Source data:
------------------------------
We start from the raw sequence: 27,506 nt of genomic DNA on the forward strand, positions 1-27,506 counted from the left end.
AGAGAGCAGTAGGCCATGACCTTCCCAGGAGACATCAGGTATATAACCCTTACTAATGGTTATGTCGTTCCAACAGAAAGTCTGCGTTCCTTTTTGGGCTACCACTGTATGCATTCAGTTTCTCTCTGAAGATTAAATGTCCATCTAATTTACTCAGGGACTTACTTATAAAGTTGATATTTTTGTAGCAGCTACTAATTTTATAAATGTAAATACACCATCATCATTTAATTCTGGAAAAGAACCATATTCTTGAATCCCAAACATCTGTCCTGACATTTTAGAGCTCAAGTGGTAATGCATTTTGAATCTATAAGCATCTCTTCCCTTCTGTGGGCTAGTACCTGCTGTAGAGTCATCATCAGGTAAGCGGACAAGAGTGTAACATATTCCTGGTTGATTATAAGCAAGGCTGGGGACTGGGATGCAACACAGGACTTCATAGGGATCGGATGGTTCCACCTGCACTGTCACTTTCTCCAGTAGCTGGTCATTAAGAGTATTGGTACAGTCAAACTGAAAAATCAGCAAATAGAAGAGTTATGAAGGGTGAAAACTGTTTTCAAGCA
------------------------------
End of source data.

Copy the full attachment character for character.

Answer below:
We start from the raw sequence: 27,506 nt of genomic DNA on the forward strand, positions 1-27,506 counted from the left end.
AGAGAGCAGTAGGCCATGACCTTCCCAGGAGACATCAGGTATATAACCCTTACTAATGGTTATGTCGTTCCAACAGAAAGTCTGCGTTCCTTTTTGGGCTACCACTGTATGCATTCAGTTTCTCTCTGAAGATTAAATGTCCATCTAATTTACTCAGGGACTTACTTATAAAGTTGATATTTTTGTAGCAGCTACTAATTTTATAAATGTAAATACACCATCATCATTTAATTCTGGAAAAGAACCATATTCTTGAATCCCAAACATCTGTCCTGACATTTTAGAGCTCAAGTGGTAATGCATTTTGAATCTATAAGCATCTCTTCCCTTCTGTGGGCTAGTACCTGCTGTAGAGTCATCATCAGGTAAGCGGACAAGAGTGTAACATATTCCTGGTTGATTATAAGCAAGGCTGGGGACTGGGATGCAACACAGGACTTCATAGGGATCGGATGGTTCCACCTGCACTGTCACTTTCTCCAGTAGCTGGTCATTAAGAGTATTGGTACAGTCAAACTGAAAAATCAGCAAATAGAAGAGTTATGAAGGGTGAAAACTGTTTTCAAGCA